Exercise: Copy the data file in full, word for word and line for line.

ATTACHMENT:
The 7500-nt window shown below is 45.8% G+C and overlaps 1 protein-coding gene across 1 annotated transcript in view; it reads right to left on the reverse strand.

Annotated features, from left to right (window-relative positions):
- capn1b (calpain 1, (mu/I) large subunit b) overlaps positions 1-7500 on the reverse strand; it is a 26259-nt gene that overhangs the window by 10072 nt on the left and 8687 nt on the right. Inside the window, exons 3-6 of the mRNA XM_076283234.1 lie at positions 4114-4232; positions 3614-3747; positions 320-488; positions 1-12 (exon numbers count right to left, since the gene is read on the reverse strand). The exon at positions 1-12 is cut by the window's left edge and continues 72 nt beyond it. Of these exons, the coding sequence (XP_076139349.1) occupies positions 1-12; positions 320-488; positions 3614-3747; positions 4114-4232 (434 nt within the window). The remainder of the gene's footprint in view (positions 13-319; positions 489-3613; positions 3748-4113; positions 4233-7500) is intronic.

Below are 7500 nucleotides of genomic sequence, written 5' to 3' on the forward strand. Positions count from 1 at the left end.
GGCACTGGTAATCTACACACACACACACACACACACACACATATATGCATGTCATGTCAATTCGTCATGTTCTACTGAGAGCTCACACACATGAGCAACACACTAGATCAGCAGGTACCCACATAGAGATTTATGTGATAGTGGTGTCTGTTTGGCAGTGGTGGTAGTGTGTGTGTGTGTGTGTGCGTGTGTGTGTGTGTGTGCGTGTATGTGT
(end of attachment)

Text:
The 7500-nt window shown below is 45.8% G+C and overlaps 1 protein-coding gene across 1 annotated transcript in view; it reads right to left on the reverse strand.

Annotated features, from left to right (window-relative positions):
- capn1b (calpain 1, (mu/I) large subunit b) overlaps positions 1-7500 on the reverse strand; it is a 26259-nt gene that overhangs the window by 10072 nt on the left and 8687 nt on the right. Inside the window, exons 3-6 of the mRNA XM_076283234.1 lie at positions 4114-4232; positions 3614-3747; positions 320-488; positions 1-12 (exon numbers count right to left, since the gene is read on the reverse strand). The exon at positions 1-12 is cut by the window's left edge and continues 72 nt beyond it. Of these exons, the coding sequence (XP_076139349.1) occupies positions 1-12; positions 320-488; positions 3614-3747; positions 4114-4232 (434 nt within the window). The remainder of the gene's footprint in view (positions 13-319; positions 489-3613; positions 3748-4113; positions 4233-7500) is intronic.

Below are 7500 nucleotides of genomic sequence, written 5' to 3' on the forward strand. Positions count from 1 at the left end.
GGCACTGGTAATCTACACACACACACACACACACACACACATATATGCATGTCATGTCAATTCGTCATGTTCTACTGAGAGCTCACACACATGAGCAACACACTAGATCAGCAGGTACCCACATAGAGATTTATGTGATAGTGGTGTCTGTTTGGCAGTGGTGGTAGTGTGTGTGTGTGTGTGTGCGTGTGTGTGTGTGTGTGCGTGTATGTGT